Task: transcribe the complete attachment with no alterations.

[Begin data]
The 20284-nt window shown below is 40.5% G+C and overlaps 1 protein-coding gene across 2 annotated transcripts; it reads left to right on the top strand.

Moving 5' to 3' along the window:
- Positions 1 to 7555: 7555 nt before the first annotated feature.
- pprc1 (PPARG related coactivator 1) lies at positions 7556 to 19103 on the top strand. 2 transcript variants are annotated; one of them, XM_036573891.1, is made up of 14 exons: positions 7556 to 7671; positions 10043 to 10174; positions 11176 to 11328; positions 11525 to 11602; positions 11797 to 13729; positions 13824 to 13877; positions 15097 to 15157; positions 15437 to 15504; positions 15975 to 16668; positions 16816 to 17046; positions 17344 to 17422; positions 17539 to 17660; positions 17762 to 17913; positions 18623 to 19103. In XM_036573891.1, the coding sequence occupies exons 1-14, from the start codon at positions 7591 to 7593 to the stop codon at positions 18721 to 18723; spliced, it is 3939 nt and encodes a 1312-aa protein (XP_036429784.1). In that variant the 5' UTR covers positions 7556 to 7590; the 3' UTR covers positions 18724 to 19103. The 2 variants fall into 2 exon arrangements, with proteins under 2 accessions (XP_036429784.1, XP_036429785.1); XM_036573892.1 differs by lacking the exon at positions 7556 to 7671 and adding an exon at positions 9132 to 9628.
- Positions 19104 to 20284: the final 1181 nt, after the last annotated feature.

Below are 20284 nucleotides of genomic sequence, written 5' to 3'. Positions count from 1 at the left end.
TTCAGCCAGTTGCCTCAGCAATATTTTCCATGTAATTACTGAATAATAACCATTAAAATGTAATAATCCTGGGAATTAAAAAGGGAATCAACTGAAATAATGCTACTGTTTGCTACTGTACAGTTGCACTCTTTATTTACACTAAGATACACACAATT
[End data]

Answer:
The 20284-nt window shown below is 40.5% G+C and overlaps 1 protein-coding gene across 2 annotated transcripts; it reads left to right on the top strand.

Moving 5' to 3' along the window:
- Positions 1 to 7555: 7555 nt before the first annotated feature.
- pprc1 (PPARG related coactivator 1) lies at positions 7556 to 19103 on the top strand. 2 transcript variants are annotated; one of them, XM_036573891.1, is made up of 14 exons: positions 7556 to 7671; positions 10043 to 10174; positions 11176 to 11328; positions 11525 to 11602; positions 11797 to 13729; positions 13824 to 13877; positions 15097 to 15157; positions 15437 to 15504; positions 15975 to 16668; positions 16816 to 17046; positions 17344 to 17422; positions 17539 to 17660; positions 17762 to 17913; positions 18623 to 19103. In XM_036573891.1, the coding sequence occupies exons 1-14, from the start codon at positions 7591 to 7593 to the stop codon at positions 18721 to 18723; spliced, it is 3939 nt and encodes a 1312-aa protein (XP_036429784.1). In that variant the 5' UTR covers positions 7556 to 7590; the 3' UTR covers positions 18724 to 19103. The 2 variants fall into 2 exon arrangements, with proteins under 2 accessions (XP_036429784.1, XP_036429785.1); XM_036573892.1 differs by lacking the exon at positions 7556 to 7671 and adding an exon at positions 9132 to 9628.
- Positions 19104 to 20284: the final 1181 nt, after the last annotated feature.

Below are 20284 nucleotides of genomic sequence, written 5' to 3'. Positions count from 1 at the left end.
TTCAGCCAGTTGCCTCAGCAATATTTTCCATGTAATTACTGAATAATAACCATTAAAATGTAATAATCCTGGGAATTAAAAAGGGAATCAACTGAAATAATGCTACTGTTTGCTACTGTACAGTTGCACTCTTTATTTACACTAAGATACACACAATT